Some tumors, and many types of chemotherapy and radiation, can leave
cancer patients infertile. Often, patients can postpone initial
cancer treatments for a few weeks to pursue fertility preservation
efforts, which might include egg or embryo freezing for women and
sperm banking for men.
Though these efforts are no guarantee, they can make it possible to
start a family down the line.
The trouble is that even when the technology works, it still takes
more than one person to donate genetic material to make a baby, and
the courts can become involved when not everyone agrees on how to
proceed, Ehren Fournier, an attorney at Foley and Lardner in
Chicago, argues in JAMA Oncology.
“Decisions regarding fertility preservation need to be made quickly
so the patient can start their oncologist’s treatment plan,”
Fournier said by email. “It is difficult to expect a patient to try
to anticipate the future legal consequences of their fertility
treatment while being faced with those competing pressures.”
Courts might be called on to decide, for example, what happens when
a woman creates a frozen embryo with her own eggs and donor sperm
prior to cancer treatment but the donor later decides he doesn’t
want to his sperm used to father a child. Particularly if the donor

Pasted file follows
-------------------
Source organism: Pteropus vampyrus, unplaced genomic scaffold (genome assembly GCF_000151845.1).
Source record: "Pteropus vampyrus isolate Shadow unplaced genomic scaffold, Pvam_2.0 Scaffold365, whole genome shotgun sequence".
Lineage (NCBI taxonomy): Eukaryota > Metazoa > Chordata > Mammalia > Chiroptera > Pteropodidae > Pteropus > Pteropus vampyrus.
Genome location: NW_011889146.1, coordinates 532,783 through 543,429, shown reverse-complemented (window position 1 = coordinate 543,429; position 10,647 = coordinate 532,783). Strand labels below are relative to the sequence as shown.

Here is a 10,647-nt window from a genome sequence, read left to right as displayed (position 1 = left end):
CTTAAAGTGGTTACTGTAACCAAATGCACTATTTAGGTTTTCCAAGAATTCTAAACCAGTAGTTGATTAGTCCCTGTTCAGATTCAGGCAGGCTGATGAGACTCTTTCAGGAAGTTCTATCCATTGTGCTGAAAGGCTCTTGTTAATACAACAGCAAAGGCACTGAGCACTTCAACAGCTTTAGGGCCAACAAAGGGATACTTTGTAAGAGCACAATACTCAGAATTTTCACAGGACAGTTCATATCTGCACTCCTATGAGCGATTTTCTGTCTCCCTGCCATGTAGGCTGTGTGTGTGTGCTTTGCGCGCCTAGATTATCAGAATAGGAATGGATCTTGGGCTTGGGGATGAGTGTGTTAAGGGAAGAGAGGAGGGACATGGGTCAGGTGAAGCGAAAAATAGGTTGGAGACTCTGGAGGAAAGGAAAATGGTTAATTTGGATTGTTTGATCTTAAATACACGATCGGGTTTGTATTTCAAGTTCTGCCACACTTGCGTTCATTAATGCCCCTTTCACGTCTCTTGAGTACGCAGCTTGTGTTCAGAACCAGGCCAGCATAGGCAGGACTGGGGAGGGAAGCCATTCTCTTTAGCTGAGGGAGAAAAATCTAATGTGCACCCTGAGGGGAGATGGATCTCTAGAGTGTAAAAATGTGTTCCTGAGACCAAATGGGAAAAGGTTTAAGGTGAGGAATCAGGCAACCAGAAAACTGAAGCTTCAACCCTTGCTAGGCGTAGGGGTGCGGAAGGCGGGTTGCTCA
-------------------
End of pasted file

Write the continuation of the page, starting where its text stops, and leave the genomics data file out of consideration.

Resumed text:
was her partner or spouse, and the couple separates or divorces, he
might assert a right not to father her child.
To reduce the odds of pushing patients into this legal quagmire,
doctors should be aware of the legal approach followed in their
state and make sure patients consult with lawyers to draw up
contracts for future use of any donated genetic material, Fournier
While this type of dispute might be averted with fertility consent
agreements that treat partners and spouses like anonymous sperm
donors and require them to waive any future rights to the embryo,
this option might not appeal to couples in a romantic relationship,
Dr. Clarisa Gracia of the University of Pennsylvania in Philadelphia
and colleagues point out in an accompanying editorial.
“In general, I would recommend freezing gametes (sperm or eggs)
rather than embryos for unmarried couples,” Gracia said by email.
“This is the only way to prevent any legal entanglements with a
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Patients also need to recognize that infertility isn’t the only
reproductive health issue related to cancer, Teresa Woodruff and
colleagues at Northwestern University in Chicago note in a separate
viewpoint paper in the journal.
Doctors still need to discuss contraception, because some patients
can still become pregnant or father children during cancer
treatment, they write.
When the ovaries or testes are damaged by treatment, this can impact
the amount of hormones that are made, with implications for
reproductive and sexual health, Woodruff noted by email. Hormonal
changes may mean young patients don’t go through natural puberty,
and that young women in particular may go through early menopause.
“Cancer patients face an immediate need to protect their fertility
before the first sterilizing treatment,” Woodruff said. “Paying
attention to overall reproductive health is also important for those
who may already have the number of children they wish – so we try
not to limit the discussion to just fertility.”
SOURCE: http://bit.ly/1nKNmW9, http://bit.ly/1QFjpQp, http://bit.ly/1nKNpkH
and http://bit.ly/1nDOGJE JAMA Oncology, online
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